The Bill is purely technical, and will cover all those legitimised by the Common Law on whose re-registration and new birth certificates the decision in the case of Angelini v. Dick may have thrown doubt. It will also cover any who may have been refused new birth certificates as a result of that case. It is believed that about 300 people a year are affected. They are people who are legitimate in every way, but owing to a legal anomaly there is doubt whether they can be reregistered and get a new birth certificate. If this Bill passes there will be no doubt as to the legality of a new certificate. The Bill was welcomed by all sides in another place. It was sponsored toy the honourable Member for Hereford, and it was not amended in its passage. I hope that your Lordships will give it a Second Reading: and relieve the position of a few unfortunate people who were born illegitimate and who have become fully legitimate under the Common Law but who may either not be able to get their new birth certificates owing to a legal anomaly or, if they have already got: them, may find their validity questioned at some future date. The clauses of the Bill are purely technical and I need not detail them to your Lordships. I commend the Bill to your Lordships and move its Second Reading.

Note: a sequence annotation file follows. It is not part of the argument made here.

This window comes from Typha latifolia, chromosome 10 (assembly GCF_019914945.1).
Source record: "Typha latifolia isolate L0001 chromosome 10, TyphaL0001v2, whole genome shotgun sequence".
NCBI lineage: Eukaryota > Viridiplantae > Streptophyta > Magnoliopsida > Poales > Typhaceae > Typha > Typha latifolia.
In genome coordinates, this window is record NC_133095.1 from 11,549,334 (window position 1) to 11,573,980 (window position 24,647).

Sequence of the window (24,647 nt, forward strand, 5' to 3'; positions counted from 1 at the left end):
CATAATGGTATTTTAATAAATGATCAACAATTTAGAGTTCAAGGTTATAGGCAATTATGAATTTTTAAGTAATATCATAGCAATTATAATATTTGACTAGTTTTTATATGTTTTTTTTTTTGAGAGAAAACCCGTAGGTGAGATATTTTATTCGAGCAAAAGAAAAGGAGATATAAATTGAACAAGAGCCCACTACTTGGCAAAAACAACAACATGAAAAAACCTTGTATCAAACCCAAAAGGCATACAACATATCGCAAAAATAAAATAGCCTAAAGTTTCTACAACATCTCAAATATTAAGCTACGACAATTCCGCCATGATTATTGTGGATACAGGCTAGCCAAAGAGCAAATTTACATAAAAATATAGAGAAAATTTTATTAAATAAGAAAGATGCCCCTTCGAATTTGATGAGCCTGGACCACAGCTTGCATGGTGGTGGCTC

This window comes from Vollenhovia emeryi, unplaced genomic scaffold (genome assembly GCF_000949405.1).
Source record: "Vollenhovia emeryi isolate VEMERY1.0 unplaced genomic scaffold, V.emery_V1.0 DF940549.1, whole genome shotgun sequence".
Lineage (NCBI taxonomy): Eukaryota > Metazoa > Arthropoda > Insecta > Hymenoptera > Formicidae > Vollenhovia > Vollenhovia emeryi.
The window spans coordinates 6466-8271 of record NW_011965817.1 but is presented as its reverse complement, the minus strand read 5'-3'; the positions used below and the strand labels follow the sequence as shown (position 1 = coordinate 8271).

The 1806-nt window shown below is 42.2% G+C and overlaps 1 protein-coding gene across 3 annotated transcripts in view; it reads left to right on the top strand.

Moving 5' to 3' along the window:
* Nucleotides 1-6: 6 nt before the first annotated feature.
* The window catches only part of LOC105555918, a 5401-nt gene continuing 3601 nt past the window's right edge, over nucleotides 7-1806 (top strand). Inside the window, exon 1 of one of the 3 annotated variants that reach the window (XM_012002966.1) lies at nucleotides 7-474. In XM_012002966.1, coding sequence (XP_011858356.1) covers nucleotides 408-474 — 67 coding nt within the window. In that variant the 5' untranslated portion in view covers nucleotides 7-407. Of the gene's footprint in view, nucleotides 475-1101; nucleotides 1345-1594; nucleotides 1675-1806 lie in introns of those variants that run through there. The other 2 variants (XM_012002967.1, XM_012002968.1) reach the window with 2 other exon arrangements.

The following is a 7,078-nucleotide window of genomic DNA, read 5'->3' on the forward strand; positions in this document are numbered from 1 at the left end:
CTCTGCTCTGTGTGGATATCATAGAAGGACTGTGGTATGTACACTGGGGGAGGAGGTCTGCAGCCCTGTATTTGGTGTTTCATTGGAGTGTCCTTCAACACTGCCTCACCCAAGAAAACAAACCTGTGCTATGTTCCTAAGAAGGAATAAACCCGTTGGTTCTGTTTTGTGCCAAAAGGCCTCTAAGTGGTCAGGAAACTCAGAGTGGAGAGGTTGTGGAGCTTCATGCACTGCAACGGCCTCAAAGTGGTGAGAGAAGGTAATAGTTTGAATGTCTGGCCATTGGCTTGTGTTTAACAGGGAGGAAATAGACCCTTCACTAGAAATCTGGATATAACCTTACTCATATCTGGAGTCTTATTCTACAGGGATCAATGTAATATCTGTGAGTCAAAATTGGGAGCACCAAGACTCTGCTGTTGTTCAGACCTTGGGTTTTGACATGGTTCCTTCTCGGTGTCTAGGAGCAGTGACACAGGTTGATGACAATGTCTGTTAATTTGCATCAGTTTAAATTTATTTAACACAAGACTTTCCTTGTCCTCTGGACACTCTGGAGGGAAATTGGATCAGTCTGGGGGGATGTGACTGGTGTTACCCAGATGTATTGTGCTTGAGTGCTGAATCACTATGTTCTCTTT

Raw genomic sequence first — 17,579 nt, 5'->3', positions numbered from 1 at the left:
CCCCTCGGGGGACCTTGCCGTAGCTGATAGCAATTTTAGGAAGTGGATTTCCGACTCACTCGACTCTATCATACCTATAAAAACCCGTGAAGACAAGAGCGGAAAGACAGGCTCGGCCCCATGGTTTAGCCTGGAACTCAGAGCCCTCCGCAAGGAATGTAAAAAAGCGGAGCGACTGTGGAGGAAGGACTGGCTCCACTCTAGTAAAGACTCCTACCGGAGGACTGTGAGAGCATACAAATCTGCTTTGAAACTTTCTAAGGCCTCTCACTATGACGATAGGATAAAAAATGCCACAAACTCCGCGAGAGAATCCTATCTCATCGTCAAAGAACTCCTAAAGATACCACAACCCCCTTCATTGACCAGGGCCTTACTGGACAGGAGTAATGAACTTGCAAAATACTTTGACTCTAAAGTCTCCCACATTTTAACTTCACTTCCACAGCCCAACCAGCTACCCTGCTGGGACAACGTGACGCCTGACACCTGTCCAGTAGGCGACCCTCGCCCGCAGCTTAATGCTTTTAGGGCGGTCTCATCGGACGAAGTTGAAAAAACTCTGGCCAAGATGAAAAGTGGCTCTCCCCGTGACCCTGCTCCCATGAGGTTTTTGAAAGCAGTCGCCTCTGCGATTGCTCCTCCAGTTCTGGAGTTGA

Moved, That the Bill be now read 2a.—(Lord Hawke.)

3.56 p.m.


My Lords, we certainly shall extend to this Bill every possible help from this side of the House in order to facilitate its passage. I think it is a useful reform, but I wish it had been possible for the Government to go somewhat further. I think we ought not to be satisfied until every child born in this country is able to produce a clear birth certificate without the fact of its illegitimacy appearing on the face of the certificate.


My Lords, may I interrupt the noble Lord? I have made careful inquiries on the point, and I have been informed that it takes someone with some technical knowledge to distinguish a birth certificate under this re-registration scheme from one which is an original certificate of a legitimate birth.